JHL serves its Swedish
speaking rank and file members in Swedish
JHL (11.10.2012 - Juhani Artto)
According to the latest statistics, 3.2 per cent of JHL's rank and file
members belong to the Swedish speaking minority. Finnish speakers constitute
94.8 per cent and "the others" 2.0 per cent.
JHL's magazine Motiivi outlined in its latest issue how the union serves its
Swedish speaking rank and file members in their mother tongue. One may well
generalize that the service is at least satisfactory or even good which is
not very common in Finland in associations where the language minorities are
What does this mean in practice at the JHL? All of the most important
matters and documents, such as collective agreements, are published also in
Swedish also, says Kauko Ala-Nikula, the head of the communication and
department. And a major part of the union's press releases and letters to
local chapters are translated into Swedish. Motiivi's Swedish language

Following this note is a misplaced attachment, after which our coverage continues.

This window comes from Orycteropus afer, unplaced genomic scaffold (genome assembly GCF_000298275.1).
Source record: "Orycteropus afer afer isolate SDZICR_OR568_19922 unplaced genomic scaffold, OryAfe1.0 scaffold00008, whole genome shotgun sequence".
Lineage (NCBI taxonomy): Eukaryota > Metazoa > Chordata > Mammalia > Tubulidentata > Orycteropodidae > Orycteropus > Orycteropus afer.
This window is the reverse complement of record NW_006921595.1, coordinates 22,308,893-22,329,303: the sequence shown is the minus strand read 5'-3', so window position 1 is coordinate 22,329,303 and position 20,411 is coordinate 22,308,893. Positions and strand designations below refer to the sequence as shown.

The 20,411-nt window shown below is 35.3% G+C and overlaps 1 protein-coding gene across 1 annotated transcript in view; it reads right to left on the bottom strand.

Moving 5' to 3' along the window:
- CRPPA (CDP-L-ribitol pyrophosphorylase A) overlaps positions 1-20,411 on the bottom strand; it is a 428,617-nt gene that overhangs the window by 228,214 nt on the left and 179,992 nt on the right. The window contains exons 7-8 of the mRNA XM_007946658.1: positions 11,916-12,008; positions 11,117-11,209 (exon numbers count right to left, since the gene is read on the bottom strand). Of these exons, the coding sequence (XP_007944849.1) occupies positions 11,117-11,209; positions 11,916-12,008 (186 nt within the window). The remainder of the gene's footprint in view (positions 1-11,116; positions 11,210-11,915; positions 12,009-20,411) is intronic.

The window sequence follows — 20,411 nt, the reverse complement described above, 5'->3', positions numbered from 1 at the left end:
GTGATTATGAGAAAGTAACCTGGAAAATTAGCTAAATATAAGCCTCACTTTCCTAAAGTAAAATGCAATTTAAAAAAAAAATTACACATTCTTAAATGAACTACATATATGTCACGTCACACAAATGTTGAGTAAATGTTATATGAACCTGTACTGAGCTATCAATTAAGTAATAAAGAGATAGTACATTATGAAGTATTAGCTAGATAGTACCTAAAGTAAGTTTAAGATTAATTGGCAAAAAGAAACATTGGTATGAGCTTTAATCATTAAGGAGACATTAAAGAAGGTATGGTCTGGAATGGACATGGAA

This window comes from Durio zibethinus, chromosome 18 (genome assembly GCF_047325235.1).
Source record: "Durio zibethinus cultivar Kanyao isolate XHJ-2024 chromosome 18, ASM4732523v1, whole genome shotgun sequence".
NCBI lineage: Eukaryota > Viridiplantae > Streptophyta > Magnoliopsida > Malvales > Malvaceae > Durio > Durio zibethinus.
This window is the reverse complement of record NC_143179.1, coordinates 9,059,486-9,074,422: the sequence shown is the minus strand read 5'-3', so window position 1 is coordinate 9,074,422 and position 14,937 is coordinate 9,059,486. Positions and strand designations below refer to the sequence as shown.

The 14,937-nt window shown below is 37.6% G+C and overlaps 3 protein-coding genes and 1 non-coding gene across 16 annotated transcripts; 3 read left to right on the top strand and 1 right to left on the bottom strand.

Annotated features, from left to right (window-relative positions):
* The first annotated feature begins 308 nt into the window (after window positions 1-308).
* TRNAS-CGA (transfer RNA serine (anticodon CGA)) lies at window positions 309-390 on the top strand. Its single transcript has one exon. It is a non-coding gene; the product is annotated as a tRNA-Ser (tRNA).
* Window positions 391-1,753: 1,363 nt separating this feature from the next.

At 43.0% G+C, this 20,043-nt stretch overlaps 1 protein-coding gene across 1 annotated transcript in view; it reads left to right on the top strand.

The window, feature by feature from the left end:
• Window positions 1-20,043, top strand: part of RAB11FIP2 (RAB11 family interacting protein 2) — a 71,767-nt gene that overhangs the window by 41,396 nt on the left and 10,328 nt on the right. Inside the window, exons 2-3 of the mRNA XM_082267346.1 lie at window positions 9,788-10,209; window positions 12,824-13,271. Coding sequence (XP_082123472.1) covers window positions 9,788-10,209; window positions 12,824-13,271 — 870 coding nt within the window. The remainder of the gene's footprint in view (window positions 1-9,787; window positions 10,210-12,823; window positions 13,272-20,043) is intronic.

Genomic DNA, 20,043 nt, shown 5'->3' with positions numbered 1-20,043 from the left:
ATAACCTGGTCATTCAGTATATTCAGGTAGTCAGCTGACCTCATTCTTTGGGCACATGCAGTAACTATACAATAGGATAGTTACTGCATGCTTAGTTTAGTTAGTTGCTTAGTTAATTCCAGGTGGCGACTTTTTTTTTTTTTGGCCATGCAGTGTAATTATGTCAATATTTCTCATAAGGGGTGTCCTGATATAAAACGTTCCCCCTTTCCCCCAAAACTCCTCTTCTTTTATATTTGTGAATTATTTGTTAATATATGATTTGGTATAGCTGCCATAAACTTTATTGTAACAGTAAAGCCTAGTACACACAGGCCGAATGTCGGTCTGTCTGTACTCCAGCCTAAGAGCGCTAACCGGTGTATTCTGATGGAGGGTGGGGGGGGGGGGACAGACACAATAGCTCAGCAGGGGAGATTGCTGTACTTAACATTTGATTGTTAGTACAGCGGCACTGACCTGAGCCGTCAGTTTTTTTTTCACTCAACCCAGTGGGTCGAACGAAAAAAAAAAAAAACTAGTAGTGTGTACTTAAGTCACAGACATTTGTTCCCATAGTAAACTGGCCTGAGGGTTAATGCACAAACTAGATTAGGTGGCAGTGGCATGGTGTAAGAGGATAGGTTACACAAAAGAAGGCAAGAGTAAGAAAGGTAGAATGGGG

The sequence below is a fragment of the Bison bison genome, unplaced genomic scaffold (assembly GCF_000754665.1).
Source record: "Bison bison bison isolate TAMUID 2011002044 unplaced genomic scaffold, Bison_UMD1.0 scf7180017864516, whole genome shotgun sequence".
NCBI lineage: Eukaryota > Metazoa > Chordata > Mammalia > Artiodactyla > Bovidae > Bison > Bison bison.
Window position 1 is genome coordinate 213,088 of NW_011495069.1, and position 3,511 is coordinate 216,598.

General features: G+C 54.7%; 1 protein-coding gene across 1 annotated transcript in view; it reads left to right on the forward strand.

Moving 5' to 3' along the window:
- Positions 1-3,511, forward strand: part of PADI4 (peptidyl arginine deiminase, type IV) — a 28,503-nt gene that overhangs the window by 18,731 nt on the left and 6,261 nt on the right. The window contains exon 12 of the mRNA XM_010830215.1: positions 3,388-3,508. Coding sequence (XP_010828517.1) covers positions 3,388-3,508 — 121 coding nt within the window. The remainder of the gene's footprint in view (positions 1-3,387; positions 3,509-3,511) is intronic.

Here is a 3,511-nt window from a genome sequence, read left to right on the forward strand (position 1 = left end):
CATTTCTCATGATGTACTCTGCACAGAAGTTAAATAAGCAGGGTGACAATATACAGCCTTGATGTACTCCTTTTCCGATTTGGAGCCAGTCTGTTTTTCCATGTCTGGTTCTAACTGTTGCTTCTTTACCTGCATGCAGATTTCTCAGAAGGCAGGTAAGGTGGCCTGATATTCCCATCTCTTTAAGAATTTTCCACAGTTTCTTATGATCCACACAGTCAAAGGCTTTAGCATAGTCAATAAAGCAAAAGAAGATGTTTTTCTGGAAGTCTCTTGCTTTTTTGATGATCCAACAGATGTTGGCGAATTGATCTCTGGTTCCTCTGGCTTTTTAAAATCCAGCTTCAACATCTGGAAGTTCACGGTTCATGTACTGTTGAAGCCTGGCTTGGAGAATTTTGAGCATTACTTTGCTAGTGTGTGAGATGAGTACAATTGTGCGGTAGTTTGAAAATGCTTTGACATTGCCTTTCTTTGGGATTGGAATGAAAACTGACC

appendix Motiv and JHL's web site offer also unique Swedish language
At the head office in Helsinki some twenty employees also offer services in
regardless of their own mother tongue. Four regional offices have
Swedish-speaking personnel. Language skills are taken into consideration
especially when recruiting new employees in Southern Finland, the wider
region and Ostrobothnia where most Swedish speakers live.
Within the union there is a task force that prepares proposals for courses
The task force has also often a role in safeguarding otherwise the interests of the
Swedish speaking rank and file members.
Finland has two official languages, Finnish and Swedish. The number of
inhabitants whose mother tongue is Swedish has been slowly diminishing but
over five per cent. Finland is widely known as a country where the rights of
a relatively small language minority are fully respected. In other countries
where language and/or ethnic minorities fight for their equal rights it is
quite common that activists refer to Finland as a positive example of how
minority rights can be safeguarded.
For a large trade union, such as JHL, it is clear that it MUST serve its
Swedish speaking minority in their mother tongue. It is not only a question
of minority's rights but also an example of rational behaviour being
exercised by policy makers.
Serving rank and file members of the most significant
minority in their mother tongue helps to recruit new members from the
minority community and to
maintain the motivation necessary to continue union membership.